Does playing a realistic FPS, or fighting game, or slowly mutilating an elf in Adventure Mode make a person less empathetic?  Will this lack of empathy cause detrimental effects on society?  Or does it serve as catharsis and make people less likely to go out and perform such actions in reality?  I would argue it does both, but at any rate the effects on society seem to be pretty negligible, so for now our society seems to go with [KILL_VIRTUAL:ACCEPTABLE][TORTURE_VIRTUAL:MISGUIDED]
(Choosing just one paragraph to some up a very interesting post)
I think I agree that the only real concern with harming simulated entities is the effect on us, as real people.  Simulation doesn't create new realities any more than books do.

I'm not sure how to put this objectively...  I have done a lot of killing and torturing in video games.
Usually it's just silly fun, or almost passively as part of a narrative.  Even when games have nice graphics, there's such a disconnect between mook-enemies and actual people.  Usually.

Occasionally a game will actually try to humanize enemies.  If the game actually gives me a choice, then often I find myself uncomfortable killing them.  There's still a massive disconnect between that and real life, but it can have emotional impact like a good book or movie.

And yet I love shooting HL1 scientists to within an inch of their HP, then killing them with the impact of a thrown grenade.  Or chasing them into barnacles.

I think what I'm thinking is...  [KILL_VIRTUAL:ACCEPTABLE][TORTURE_VIRTUAL:ACCEPTABLE], but only when it's funny.  To the player, not to me :P  If *you* feel okay with it, have at it!
And it's okay to feel kinda bad about your actions in a game.  That's a sign of a good story, maybe.
If something really bothers me, though, I'm going to stop.

wierd

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Re: Is playing dwarf fortress ethical?
« Reply #98 on: January 13, 2018, 03:19:42 am »

The HL1 scientists had it coming though.

i mean really, starting the day with "Look who showed up, Mr I should have been in the test chamber half an hour ago", after they KNOW how long it takes to ride that damn tram, and that it operates on a fixed schedule.  If Freeman could have made it go faster, I am sure he would have.  But no.

Also, did they use that half hour of downtime to properly check their experiment? No-- they blither endlessly about how they had to rush to get the sample ready, and cut corners. 

Which is it chumps?  You had a half hour of downtime waiting for the specimen delivery specialist--- Of you rushed the job?  Clearly, it was the latter, because that Resonance cascade failure did not cause itself, now did it?  Nope. Definitely had nothing whatsoever to do with pushing the system way outside design tolerances. Absolutely not. Dont give me that sobstory about how nobody could have predicted it-- your erstwhile colleagues in the oberservation room were white knuckled and frowning about this exact thing from what they saw in the numbers, but they did not scrub the experiment, no sir.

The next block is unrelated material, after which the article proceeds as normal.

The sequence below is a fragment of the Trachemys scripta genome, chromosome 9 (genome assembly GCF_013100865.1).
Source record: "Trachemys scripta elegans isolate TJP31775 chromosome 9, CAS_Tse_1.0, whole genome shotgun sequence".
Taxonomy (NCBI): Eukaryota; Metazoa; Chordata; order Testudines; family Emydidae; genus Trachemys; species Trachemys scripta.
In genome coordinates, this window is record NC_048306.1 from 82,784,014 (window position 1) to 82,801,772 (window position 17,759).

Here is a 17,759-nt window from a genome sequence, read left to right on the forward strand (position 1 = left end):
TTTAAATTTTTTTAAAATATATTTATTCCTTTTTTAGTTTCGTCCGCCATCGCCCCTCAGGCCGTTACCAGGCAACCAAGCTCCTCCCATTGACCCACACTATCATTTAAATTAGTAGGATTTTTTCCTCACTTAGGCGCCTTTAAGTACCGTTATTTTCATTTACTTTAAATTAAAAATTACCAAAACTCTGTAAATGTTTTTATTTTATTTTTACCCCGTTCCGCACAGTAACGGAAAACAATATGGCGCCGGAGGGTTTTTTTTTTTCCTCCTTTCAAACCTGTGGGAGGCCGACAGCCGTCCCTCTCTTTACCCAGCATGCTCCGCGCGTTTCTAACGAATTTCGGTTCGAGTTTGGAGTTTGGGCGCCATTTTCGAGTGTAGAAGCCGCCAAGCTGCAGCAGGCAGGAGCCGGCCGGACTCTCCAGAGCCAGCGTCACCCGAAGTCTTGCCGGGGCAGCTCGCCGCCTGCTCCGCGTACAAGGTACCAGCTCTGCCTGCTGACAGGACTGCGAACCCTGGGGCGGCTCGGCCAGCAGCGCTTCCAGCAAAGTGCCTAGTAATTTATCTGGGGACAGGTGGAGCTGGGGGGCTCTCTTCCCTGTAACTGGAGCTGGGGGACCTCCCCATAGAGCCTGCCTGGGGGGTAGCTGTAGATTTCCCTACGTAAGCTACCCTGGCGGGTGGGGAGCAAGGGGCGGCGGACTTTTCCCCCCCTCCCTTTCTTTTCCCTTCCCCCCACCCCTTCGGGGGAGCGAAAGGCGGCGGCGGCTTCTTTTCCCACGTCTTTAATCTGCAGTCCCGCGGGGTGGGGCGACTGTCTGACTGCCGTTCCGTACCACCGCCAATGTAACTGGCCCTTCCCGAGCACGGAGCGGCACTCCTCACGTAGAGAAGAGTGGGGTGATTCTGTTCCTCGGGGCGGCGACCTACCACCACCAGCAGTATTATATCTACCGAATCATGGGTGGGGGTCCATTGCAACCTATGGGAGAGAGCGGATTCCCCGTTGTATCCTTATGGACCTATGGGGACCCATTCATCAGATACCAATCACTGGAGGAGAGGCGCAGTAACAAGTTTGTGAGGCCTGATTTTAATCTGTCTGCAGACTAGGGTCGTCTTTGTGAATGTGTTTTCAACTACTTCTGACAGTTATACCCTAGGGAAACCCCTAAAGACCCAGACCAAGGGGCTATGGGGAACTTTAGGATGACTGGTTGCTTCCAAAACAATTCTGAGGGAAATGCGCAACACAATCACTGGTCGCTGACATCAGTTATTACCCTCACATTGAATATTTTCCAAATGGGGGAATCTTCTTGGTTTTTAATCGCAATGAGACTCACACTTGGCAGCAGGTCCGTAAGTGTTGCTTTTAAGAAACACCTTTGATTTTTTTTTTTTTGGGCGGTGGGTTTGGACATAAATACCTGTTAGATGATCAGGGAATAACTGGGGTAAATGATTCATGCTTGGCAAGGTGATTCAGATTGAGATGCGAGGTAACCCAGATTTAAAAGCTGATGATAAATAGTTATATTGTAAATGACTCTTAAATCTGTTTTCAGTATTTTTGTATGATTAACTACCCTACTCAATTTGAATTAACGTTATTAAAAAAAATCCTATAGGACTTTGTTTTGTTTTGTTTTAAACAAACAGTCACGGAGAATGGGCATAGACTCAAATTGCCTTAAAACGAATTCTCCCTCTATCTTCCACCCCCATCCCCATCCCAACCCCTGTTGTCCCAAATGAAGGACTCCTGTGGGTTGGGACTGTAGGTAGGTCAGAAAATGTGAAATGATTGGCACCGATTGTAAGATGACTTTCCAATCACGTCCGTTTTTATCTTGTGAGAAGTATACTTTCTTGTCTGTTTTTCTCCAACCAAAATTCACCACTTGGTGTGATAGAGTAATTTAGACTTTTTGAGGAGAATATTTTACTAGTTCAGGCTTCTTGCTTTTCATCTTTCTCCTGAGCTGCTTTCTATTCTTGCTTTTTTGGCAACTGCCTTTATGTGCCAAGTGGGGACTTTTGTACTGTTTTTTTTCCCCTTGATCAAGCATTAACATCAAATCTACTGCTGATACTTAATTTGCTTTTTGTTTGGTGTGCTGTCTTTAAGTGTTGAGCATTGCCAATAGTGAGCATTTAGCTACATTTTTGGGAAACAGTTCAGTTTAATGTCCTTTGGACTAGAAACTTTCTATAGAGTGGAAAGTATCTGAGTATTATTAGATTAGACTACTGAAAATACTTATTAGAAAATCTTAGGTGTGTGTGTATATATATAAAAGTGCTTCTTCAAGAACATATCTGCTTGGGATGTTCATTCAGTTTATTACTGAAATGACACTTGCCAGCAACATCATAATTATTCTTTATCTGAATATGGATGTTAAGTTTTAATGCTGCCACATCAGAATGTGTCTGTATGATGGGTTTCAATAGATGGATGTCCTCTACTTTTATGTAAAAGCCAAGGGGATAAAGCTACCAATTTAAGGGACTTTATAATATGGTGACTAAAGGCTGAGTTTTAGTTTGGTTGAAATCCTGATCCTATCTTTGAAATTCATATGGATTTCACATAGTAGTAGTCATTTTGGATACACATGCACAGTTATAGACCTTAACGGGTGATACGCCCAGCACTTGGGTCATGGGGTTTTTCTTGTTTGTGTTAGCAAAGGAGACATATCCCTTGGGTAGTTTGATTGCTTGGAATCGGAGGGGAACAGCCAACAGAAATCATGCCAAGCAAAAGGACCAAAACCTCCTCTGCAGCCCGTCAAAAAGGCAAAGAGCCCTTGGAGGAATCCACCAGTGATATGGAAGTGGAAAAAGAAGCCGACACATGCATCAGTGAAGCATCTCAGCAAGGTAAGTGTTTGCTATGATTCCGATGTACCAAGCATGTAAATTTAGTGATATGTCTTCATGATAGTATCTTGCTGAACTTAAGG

So, when they get eaten horribly by a head crab, sucked up into a barnacle, or chased around by shriekers, I just enjoy all the poetic justice they clearly had coming to them and enjoy the show. (At least, thats what I did when I played HL1 anyway. I might see about running it on the chromebook, it should be within spec...)

(Similar experience when I read the terminal text in the Bethesda made Fallout games. Those people DESERVED the bombs that fell on them.)

Now, torture undeserving virtual entities? No. I dont see the point.
« Last Edit: January 13, 2018, 03:23:39 am by wierd »
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KittyTac

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Re: Is playing dwarf fortress ethical?
« Reply #99 on: January 13, 2018, 03:29:49 am »

Because it's pretty fun, especially if you're in a bad mood.
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dragdeler

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Re: Is playing dwarf fortress ethical?
« Reply #100 on: January 13, 2018, 06:11:22 am »

especially

if

you're

in a

bad

mood


Don't get me fucking started on HL1 you ride that shit train for half an hour only to get stuck at the first fucking door in that room with the scientist corpse... Whatever stupid shit was supposed to be so fucking obvious I never got past it. Now I'm reading steam users fix that by checking game files for corruption. Oh fuck me, fuck the universe, fuck everything in it, and fuck my stupid fucking dwarves that keep building from the wrong side of the downramp forcing me to spend 8 ingame months on about 60 minecart tiles that are not in tiletypes. Fuck procrastination. And fuck RL doors, yeah fuck RL doors too >:(.



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I'm surprised this didn't devolve into petty insults.

Better? Guys you need to include a triggerwarning for HL1... the second one was great tough. Let's hope you may at least get some fun out of mocking me.
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Dozeb˘m Lolumzalýs

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Re: Is playing dwarf fortress ethical?
« Reply #101 on: January 13, 2018, 12:37:12 pm »

If you think of save files and .xmls etc as alternate dimensions bound by the same principle rules (and those created extraneously) every-time you play they are their own little existence and there are both events abstract in and after the natural course of time which we would refer to as world generation, where did the world and all the things that exist come to be as central unanswered questions. For a matter of fact when you stop playing time is quite literally frozen for the world inside until by action of the player you resume.